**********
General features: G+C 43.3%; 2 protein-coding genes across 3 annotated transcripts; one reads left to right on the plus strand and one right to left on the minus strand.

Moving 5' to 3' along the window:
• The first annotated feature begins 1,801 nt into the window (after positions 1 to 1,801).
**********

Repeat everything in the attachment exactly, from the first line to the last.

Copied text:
General features: G+C 43.3%; 2 protein-coding genes across 3 annotated transcripts; one reads left to right on the plus strand and one right to left on the minus strand.

Moving 5' to 3' along the window:
• The first annotated feature begins 1,801 nt into the window (after positions 1 to 1,801).